Thomas Sowell
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 Reactions to Bill Cosby's recent criticisms of some counterproductive ghetto behavior patterns have ranged from applause from some in the black audience that heard him to a cheap attack from white liberal Barbara Ehrenreich in the New York Times. "Billionaire bashes poor blacks" is the way Ms. Ehrenreich puts it.

 Over the years, Bill Cosby has poured enough of his efforts and money into advancing blacks that he does not need any lessons from Barbara Ehrenreich on how to help his own people. But her attempts to pose as a friend and defender of blacks has implications that reach far beyond this one silly woman.

 According to Ms. Ehrenreich, "it's so 1985 to beat up on the black poor." Among her other radical chic comments is, "it must be fun to beat up on people too young and too poor to fight back or the elderly rich wouldn't do it."

 This is just one of innumerable ways that the political left evades criticisms -- whether of young thugs or schoolteachers or anyone else -- by simply calling the criticism "bashing" and shifting the focus to the supposedly bad motives of those who criticize.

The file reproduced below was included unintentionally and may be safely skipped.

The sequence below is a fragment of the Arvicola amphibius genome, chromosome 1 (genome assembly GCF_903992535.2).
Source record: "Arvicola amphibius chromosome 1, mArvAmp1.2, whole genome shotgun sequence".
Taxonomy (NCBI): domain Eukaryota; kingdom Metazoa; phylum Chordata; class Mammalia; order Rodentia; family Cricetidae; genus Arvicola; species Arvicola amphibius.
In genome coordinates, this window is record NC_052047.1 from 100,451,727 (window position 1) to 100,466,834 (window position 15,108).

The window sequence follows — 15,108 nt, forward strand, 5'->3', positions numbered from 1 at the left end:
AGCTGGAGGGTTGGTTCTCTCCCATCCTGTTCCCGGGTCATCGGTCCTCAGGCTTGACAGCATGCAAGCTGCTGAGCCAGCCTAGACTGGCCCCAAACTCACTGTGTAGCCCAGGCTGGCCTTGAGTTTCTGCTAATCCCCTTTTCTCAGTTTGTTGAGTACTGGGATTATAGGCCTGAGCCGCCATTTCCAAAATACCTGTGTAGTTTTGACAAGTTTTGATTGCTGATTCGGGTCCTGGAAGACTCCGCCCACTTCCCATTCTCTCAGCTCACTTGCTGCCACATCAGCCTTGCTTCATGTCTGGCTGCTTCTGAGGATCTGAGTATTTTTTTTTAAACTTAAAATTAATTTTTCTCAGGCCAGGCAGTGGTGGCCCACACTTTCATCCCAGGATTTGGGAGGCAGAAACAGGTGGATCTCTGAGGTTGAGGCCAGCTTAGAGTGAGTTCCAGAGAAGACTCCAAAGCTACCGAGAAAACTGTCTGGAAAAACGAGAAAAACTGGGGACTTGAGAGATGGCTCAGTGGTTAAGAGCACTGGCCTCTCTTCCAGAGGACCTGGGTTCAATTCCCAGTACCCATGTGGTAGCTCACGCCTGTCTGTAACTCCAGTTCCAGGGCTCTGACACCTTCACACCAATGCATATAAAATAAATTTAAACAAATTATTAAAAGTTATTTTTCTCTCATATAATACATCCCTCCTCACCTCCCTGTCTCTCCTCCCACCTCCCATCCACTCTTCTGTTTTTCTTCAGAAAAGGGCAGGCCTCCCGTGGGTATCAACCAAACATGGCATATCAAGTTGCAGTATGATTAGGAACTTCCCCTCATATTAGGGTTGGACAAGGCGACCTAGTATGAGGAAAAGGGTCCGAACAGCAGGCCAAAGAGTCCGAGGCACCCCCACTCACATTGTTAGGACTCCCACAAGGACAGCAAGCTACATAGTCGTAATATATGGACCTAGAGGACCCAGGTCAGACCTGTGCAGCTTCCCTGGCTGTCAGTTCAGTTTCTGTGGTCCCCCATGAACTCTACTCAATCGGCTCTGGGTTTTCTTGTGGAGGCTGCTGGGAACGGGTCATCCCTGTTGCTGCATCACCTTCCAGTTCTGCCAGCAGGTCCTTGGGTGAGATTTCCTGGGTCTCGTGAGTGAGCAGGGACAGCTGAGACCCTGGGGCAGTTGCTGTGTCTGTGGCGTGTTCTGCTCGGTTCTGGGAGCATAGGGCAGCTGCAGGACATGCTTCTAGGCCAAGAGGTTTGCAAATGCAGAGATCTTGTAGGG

"Friends don't let friends drive drunk," a slogan says. You don't let anybody you care about destroy himself without warning him. Those who want to exempt blacks from criticism are not friends.

 Criticism is part of the price of progress. Economics professor Walter Williams has said that a turning point in his education -- and his life -- came when a schoolteacher in the Philadelphia ghetto chewed him out for wasting his abilities on adolescent nonsense.

 The criticism hurt -- and there was no Barbara Ehrenreich there to defend him. So he turned his life around.

 My own moment of truth came when a roommate at Harvard said to me one day: "Tom, when are you going to stop goofing off and get some work done?"

 Goofing off! I didn't know what he was talking about. I thought I was working hard. But, when the midterm grades came out -- two D's and two F's in my four courses -- it became painfully clear that I was not working hard enough. I was going to have to shape up or ship out -- and I didn't have anywhere to ship out to.

 I had been on my own for years and had gone into debt in order to go to Harvard. Moreover, there was no Barbara Ehrenreich to defend me. So I got my act together and graduated with honors.

 Today, how many white schoolteachers are going to chew out some ghetto youth? How many white college students are going to tell a black roommate to stop goofing off?

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Thomas Sowell

Thomas Sowell is a senior fellow at the Hoover Institute and author of The Housing Boom and Bust.

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